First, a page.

1976 was a key year in Nyman’s career. Two soundtracks composed in that year can now be seen as symbolising the populist and structuralist poles of Nyman’s subsequent work: Robert Young’s Keep It Up Downstairs and Peter Greenaway’s 1–100. Needless to say, it is Nyman’s collaboration with Greenaway, as fellow artists rather than as filmmaker/soundtrack composer, that has brought Nyman’s music into prominence, from The Draughtsman’s Contract of 1983 to Prospero’s Books, their last collaboration from as long ago as 1991. Nyman has subsequently worked with Patrice Leconte, Jane Campion (The Piano), Neil Jordan (The End of the Affair), Michael Winterbottom (Wonderland, The Claim and A Cock And Bull Story) and Andrew Niccol’s increasingly relevant Gattaca in 1997.

More recently his work as a soundtrack composer has confined itself to silent films from the late 1920s: Jean Vigo’s A Propos de Nice, new soundtracks to three Dziga Vertovs—notably Man with a Movie Camera, The Eleventh Year and A Sixth Part of the World and, in 2011, Battleship Potemkin. The majority of Nyman’s work, however, was written for the concert hall and the opera house: a bunch of operas, starting with The Man Who Mistook His Wife For A Hat in 1986, through Facing Goya (2000) to Man and Boy: Dada (2003), five string quartets and eight concertos. Since the end of 2012, he has been working on a network of 19 symphonies.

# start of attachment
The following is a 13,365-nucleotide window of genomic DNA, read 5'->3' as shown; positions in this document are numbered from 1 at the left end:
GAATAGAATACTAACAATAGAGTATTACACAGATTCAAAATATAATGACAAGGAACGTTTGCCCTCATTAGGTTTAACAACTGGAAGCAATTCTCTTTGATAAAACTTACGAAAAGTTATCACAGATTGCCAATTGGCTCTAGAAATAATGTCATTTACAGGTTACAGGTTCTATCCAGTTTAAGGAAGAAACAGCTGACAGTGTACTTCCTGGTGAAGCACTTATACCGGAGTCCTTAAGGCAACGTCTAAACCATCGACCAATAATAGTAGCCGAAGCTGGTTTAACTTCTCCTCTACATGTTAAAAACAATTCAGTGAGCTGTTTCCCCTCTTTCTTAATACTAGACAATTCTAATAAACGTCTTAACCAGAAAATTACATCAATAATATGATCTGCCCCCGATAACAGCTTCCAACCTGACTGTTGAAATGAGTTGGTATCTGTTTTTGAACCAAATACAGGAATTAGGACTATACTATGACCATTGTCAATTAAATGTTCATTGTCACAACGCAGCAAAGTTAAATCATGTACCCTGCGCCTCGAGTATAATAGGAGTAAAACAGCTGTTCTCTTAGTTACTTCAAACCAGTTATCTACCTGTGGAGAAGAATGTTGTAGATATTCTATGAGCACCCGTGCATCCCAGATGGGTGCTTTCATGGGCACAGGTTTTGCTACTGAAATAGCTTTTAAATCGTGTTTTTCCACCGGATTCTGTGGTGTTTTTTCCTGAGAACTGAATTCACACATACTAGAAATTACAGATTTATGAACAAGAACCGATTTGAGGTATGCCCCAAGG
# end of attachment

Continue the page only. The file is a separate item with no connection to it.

His ten song cycles take texts from Shakespeare, Neruda, Octavio Paz, Paul Celan, Milton, Sor Juana Inés de la Cruz and Mexican ‘folk’ poets, amongst others. He has also worked with musicians from outside the western/classical/experimental traditions, such as the Orquesta Andalusi de Tetouan, Rajan and Sajan Misra, U. Shrinivas, Estrella Morente, Seijin Noborakawa, Ute Lemper, Evan Parker, Peter Brötzmann, Paolo Fresu, Mike Giles, the Flying Lizards, Dagmar Krause, Sting, Damon Albarn, David McAlmont and Alva Noto.